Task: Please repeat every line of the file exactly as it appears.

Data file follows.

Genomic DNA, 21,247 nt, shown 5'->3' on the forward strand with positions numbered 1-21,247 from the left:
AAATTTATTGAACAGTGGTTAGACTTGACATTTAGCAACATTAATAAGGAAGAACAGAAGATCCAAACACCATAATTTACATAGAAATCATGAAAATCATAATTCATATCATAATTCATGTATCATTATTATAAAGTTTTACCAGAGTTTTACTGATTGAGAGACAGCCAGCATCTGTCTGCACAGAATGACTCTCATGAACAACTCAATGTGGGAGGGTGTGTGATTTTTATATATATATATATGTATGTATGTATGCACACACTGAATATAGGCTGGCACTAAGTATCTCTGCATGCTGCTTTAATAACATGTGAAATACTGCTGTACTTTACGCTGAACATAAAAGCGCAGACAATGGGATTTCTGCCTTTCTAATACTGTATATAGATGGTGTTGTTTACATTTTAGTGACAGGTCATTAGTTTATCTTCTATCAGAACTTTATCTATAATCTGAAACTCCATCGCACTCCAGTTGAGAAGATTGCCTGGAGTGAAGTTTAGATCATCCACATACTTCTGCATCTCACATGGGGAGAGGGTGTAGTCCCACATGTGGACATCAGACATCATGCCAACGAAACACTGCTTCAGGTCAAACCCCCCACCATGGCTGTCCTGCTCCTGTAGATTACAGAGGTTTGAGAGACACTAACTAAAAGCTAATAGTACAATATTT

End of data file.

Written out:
Genomic DNA, 21,247 nt, shown 5'->3' on the forward strand with positions numbered 1-21,247 from the left:
AAATTTATTGAACAGTGGTTAGACTTGACATTTAGCAACATTAATAAGGAAGAACAGAAGATCCAAACACCATAATTTACATAGAAATCATGAAAATCATAATTCATATCATAATTCATGTATCATTATTATAAAGTTTTACCAGAGTTTTACTGATTGAGAGACAGCCAGCATCTGTCTGCACAGAATGACTCTCATGAACAACTCAATGTGGGAGGGTGTGTGATTTTTATATATATATATATGTATGTATGTATGCACACACTGAATATAGGCTGGCACTAAGTATCTCTGCATGCTGCTTTAATAACATGTGAAATACTGCTGTACTTTACGCTGAACATAAAAGCGCAGACAATGGGATTTCTGCCTTTCTAATACTGTATATAGATGGTGTTGTTTACATTTTAGTGACAGGTCATTAGTTTATCTTCTATCAGAACTTTATCTATAATCTGAAACTCCATCGCACTCCAGTTGAGAAGATTGCCTGGAGTGAAGTTTAGATCATCCACATACTTCTGCATCTCACATGGGGAGAGGGTGTAGTCCCACATGTGGACATCAGACATCATGCCAACGAAACACTGCTTCAGGTCAAACCCCCCACCATGGCTGTCCTGCTCCTGTAGATTACAGAGGTTTGAGAGACACTAACTAAAAGCTAATAGTACAATATTT